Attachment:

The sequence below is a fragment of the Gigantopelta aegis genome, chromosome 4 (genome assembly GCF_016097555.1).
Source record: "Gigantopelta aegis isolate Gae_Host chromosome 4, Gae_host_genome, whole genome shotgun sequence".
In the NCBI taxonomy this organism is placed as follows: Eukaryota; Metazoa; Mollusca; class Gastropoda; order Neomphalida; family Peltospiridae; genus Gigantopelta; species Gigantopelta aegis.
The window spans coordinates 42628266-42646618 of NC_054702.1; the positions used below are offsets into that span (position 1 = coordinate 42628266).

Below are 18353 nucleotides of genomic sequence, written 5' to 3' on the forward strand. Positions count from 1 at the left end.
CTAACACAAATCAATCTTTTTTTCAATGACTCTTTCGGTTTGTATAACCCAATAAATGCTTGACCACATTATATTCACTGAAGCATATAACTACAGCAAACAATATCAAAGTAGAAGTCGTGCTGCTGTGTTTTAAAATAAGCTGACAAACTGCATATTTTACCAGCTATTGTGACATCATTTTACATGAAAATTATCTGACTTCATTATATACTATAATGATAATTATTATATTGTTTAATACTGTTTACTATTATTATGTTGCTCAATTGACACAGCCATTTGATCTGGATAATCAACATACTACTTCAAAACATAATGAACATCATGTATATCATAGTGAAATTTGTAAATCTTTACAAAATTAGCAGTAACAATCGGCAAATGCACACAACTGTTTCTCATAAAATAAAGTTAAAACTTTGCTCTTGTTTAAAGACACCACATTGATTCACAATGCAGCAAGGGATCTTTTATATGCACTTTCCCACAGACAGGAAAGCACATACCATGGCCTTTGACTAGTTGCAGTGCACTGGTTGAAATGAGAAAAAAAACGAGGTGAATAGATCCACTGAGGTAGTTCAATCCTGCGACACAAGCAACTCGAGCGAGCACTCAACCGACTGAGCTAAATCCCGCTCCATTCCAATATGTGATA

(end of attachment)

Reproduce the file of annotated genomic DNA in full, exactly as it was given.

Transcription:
The sequence below is a fragment of the Gigantopelta aegis genome, chromosome 4 (genome assembly GCF_016097555.1).
Source record: "Gigantopelta aegis isolate Gae_Host chromosome 4, Gae_host_genome, whole genome shotgun sequence".
In the NCBI taxonomy this organism is placed as follows: Eukaryota; Metazoa; Mollusca; class Gastropoda; order Neomphalida; family Peltospiridae; genus Gigantopelta; species Gigantopelta aegis.
The window spans coordinates 42628266-42646618 of NC_054702.1; the positions used below are offsets into that span (position 1 = coordinate 42628266).

Below are 18353 nucleotides of genomic sequence, written 5' to 3' on the forward strand. Positions count from 1 at the left end.
CTAACACAAATCAATCTTTTTTTCAATGACTCTTTCGGTTTGTATAACCCAATAAATGCTTGACCACATTATATTCACTGAAGCATATAACTACAGCAAACAATATCAAAGTAGAAGTCGTGCTGCTGTGTTTTAAAATAAGCTGACAAACTGCATATTTTACCAGCTATTGTGACATCATTTTACATGAAAATTATCTGACTTCATTATATACTATAATGATAATTATTATATTGTTTAATACTGTTTACTATTATTATGTTGCTCAATTGACACAGCCATTTGATCTGGATAATCAACATACTACTTCAAAACATAATGAACATCATGTATATCATAGTGAAATTTGTAAATCTTTACAAAATTAGCAGTAACAATCGGCAAATGCACACAACTGTTTCTCATAAAATAAAGTTAAAACTTTGCTCTTGTTTAAAGACACCACATTGATTCACAATGCAGCAAGGGATCTTTTATATGCACTTTCCCACAGACAGGAAAGCACATACCATGGCCTTTGACTAGTTGCAGTGCACTGGTTGAAATGAGAAAAAAAACGAGGTGAATAGATCCACTGAGGTAGTTCAATCCTGCGACACAAGCAACTCGAGCGAGCACTCAACCGACTGAGCTAAATCCCGCTCCATTCCAATATGTGATA